Two different supervised machine-learning approaches were used to create composite measures of overall motor impairment for each limb based on the collection of sensor-based movement features. One used the traditional approach of training a regression model to predict severity as measured by ALSFRS-R. The other approach learned the trajectory of disease progression (in feature space) from the longitudinal data and computed how far the individual had moved along that trajectory without ever having access to rating scale data (i.e., pairwise model). Despite the very different training approaches, both models were highly consistent in their estimates of progression rate (r = 0.92) and were similarly consistent with ALSFRS-R total’s progression rate (r = 0.69 and r = 0.71). The pairwise model was highlighted in analysis for three main reasons: (1) it had higher reliability than the regression models, (2) the consistency with ALSFRS-R in cross-section and in the rate of change was striking given that it had no chance to “overfit” to the clinical score, and (3) the pairwise modeling approach may be useful for other diseases where the existing clinical rating scale is less sensitive for capturing disease change. Furthermore, the pairwise modeling approach can be extended in a number of ways, for example by filtering comparisons, changing the type of classifier used, and aggregating data across multiple disease populations.

The large and longitudinal dataset generated by the ALS TDI Precision Medicine Program, consisting of 376 individuals with ALS who wore four sensors for multiple hours and days at home and with 188 participants who wore the four sensors longitudinally over a minimum of 0.75 years (median of 15 times over 1.5 years), supports the feasibility of the at-home passive data collection approach from both a patient and clinical operations perspective. Notably, although the Actigraph GT3X device was used in the current study, different devices were used in prior studies in ataxias20,21, and the analytic approach presented here can likely be applied to any wearable sensor that captures triaxial accelerometer data at a minimum of 30 Hz, including consumer-grade sensors.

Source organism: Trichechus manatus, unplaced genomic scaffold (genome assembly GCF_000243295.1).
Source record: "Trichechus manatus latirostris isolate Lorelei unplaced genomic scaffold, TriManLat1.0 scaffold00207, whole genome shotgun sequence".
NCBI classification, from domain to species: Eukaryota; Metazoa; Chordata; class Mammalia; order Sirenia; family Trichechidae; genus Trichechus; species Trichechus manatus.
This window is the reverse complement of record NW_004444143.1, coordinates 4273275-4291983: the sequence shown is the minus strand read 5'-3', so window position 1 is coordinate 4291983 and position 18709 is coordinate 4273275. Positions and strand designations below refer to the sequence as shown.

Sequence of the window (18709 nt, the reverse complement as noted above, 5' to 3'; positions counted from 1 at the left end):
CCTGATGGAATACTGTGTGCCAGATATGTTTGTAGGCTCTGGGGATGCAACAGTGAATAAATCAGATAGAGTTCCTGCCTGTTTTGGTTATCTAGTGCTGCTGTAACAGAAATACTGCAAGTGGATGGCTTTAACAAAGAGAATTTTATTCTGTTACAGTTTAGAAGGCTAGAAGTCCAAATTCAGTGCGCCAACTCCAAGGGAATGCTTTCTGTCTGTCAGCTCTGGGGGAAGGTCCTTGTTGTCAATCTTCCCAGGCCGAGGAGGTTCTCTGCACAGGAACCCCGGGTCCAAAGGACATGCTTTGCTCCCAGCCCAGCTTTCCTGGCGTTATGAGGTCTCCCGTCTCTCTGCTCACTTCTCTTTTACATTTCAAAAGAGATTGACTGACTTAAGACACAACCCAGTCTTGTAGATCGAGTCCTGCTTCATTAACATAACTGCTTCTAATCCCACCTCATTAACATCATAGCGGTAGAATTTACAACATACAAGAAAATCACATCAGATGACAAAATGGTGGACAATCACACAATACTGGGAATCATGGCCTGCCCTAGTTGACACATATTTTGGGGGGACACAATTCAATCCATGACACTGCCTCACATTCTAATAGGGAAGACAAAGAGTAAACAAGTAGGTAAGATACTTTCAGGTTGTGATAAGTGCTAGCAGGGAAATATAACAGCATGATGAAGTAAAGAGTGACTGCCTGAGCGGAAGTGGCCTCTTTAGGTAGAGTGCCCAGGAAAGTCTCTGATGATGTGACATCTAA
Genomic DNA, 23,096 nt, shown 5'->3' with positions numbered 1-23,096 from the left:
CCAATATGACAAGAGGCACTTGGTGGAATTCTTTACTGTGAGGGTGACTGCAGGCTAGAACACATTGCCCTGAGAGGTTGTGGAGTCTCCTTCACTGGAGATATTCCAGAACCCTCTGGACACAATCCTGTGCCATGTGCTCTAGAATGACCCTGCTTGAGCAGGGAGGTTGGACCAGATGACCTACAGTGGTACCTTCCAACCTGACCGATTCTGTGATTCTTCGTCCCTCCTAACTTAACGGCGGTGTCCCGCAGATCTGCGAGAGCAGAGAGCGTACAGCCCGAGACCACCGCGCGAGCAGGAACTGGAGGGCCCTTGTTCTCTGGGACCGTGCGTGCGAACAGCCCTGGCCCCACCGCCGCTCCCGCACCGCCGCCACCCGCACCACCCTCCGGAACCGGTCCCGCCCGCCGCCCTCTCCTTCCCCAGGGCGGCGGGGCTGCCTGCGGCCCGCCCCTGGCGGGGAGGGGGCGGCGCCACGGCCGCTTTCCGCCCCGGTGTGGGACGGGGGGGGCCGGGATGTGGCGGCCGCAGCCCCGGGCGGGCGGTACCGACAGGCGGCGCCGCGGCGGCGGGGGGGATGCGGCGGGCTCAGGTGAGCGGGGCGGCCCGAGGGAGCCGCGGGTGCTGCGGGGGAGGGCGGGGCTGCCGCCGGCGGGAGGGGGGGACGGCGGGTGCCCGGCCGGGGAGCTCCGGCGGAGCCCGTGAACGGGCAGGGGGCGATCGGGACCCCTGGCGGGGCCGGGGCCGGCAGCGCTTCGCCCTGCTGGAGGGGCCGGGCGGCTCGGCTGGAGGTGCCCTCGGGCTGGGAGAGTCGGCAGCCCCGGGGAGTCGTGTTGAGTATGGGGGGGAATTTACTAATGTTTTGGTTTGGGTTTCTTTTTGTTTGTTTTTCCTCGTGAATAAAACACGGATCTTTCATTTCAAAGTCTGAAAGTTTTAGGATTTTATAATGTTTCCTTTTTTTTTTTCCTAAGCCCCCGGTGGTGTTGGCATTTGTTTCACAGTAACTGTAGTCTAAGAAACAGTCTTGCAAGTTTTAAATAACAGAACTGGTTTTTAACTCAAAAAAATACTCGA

There were some limitations to the study. There was a relatively small number of controls included in the study and the controls were not age matched. However, the size and characteristics of the control sample do not affect the main conclusions of the study. There was heterogeneity in the number of hours each participant wore the sensors at home. This was mitigated in part by only including days in which sensors were worn for at least 3 h. We anticipate higher reliability estimates of all sensor-based measures if participants are explicitly asked to wear the sensor throughout the entire day with exception of bathing (and night if possible). Finally, as expected, the severity estimates based on limb movement did not correlate well with bulbar and respiratory function. These functions are represented in ALSFRS-R and other digital strategies (e.g., video-based analysis of facial movement or speech analysis17,38,39,40) are needed to quantify these important motor domains in ALS.

In summary, we have shown that a submovement-based analysis of natural behavior at home using wearable sensors produces interpretable, reliable, sensitive, and ecologically valid measures of gross and fine motor function in ALS. This technology has properties that support its use as an outcome measure in ALS clinical trials with the potential to reduce the cost and size of future trials. The use of inexpensive sensors, worn at home with minimal instruction and no eligibility limitations, could increase access to clinical trials and support virtual clinical trials in ALS. It may also support the routine clinical care of individuals with ALS by providing clinicians and patients with an objective and reliable motor assessment that can be passively obtained at home with a relatively low burden and cost.